I also propose that we end these long confirmation hearings immediately, and simply rubber stamp all future cabinet members. With this ghastly crew of tax-dodger nominees, there's no telling how much more tax money they'll discover hidden away in mattresses.

And we wouldn't want to see it wasted.

7 comments:

Anonymous said...

I'll vote for Daschle for the Whitey!

Flee said...

Well, of course we can't afford to cover everyone.

Really? If health care wasn't a for profit business where half of every dollar spent on health insurance was then spent on lobbying to keep people from using their insurance, viagra commercials, and bonuses I bet we could insure everyone. In addition this would allow businesses to take the money they spend on health insurance and put it back into their business.

TarrantLibertyGuy said...

Hey Flee,
Regarding Daschle's comment "...we can't afford...". The problem I have is the word "we". He means, "we, the people", i.e. The Federal Government. The problem is, under even a close approximation of a healthcare system "as nice" as we have it now, WE can't afford to cover everyone.

The problem is not the fact that it is a for profit business. The problem is these and other businesses lobby the government to enact regulations (like HIPAA) that cost hospitals $30 Billion (estimated 2007 costs). That $30 Billion gets passed on to - you know who! That doesn't include costs associated with the costs of administering existing healthcare programs...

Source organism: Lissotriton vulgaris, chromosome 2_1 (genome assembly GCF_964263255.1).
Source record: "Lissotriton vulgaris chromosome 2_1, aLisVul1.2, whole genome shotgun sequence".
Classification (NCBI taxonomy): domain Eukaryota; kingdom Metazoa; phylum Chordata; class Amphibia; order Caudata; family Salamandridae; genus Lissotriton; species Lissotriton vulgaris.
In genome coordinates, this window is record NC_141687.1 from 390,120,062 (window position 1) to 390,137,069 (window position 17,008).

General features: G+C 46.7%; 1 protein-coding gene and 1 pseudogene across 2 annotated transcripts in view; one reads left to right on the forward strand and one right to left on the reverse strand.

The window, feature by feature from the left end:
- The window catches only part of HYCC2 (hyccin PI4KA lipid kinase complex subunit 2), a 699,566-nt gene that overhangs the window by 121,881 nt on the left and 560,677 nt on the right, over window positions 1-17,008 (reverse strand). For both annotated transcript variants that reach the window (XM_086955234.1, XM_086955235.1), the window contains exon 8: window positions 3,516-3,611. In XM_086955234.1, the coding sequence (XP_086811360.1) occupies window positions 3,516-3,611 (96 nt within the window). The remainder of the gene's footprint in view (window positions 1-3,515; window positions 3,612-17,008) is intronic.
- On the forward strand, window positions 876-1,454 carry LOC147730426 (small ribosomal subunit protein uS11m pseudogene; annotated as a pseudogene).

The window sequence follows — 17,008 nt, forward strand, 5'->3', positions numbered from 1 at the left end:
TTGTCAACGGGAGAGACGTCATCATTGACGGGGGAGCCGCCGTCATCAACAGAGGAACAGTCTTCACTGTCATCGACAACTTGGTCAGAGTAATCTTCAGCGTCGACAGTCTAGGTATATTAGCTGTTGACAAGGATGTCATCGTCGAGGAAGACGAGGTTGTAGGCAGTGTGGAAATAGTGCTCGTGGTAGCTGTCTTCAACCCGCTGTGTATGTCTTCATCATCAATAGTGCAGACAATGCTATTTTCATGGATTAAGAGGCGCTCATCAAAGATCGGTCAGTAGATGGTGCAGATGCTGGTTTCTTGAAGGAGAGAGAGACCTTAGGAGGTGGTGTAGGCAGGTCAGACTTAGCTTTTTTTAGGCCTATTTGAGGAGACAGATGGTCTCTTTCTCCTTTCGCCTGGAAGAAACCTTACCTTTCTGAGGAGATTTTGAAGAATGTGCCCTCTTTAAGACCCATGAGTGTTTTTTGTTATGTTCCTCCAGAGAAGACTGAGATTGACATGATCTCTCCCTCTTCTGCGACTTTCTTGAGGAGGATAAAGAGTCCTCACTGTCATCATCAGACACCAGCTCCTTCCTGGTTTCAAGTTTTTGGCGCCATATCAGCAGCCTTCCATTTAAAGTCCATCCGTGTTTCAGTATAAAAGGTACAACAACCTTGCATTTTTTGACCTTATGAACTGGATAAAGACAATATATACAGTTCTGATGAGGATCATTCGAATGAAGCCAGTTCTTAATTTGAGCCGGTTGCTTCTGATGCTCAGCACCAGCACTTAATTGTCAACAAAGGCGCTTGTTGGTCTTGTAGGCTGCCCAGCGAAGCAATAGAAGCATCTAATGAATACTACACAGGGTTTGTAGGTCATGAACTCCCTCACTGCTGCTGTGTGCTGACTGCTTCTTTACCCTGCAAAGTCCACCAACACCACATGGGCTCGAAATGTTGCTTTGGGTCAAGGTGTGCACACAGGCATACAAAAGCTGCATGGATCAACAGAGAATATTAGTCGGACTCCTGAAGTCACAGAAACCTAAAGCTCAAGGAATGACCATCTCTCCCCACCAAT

Why would companies lobby for HIPAA? I know of companies that make many many millions of dollars consulting with healthcare organizations to maintain HIPAA compliance. Why would THEY pay so much? Because the fines would be much greater and would shut them down for sure.

The problem isn't in the 'for profit', when healthcare providers are FREE to compete without the iron hand of government, quality of care increases while costs decrease! Seriously!!

Why on earth would anyone willfully go to a hospital giving crappy service (yet performing to government minimums) and paying so much (it's expensive to abide by all these regulations) when another gives better service/prices??? They wouldn't in a free market - again, we really haven't had one.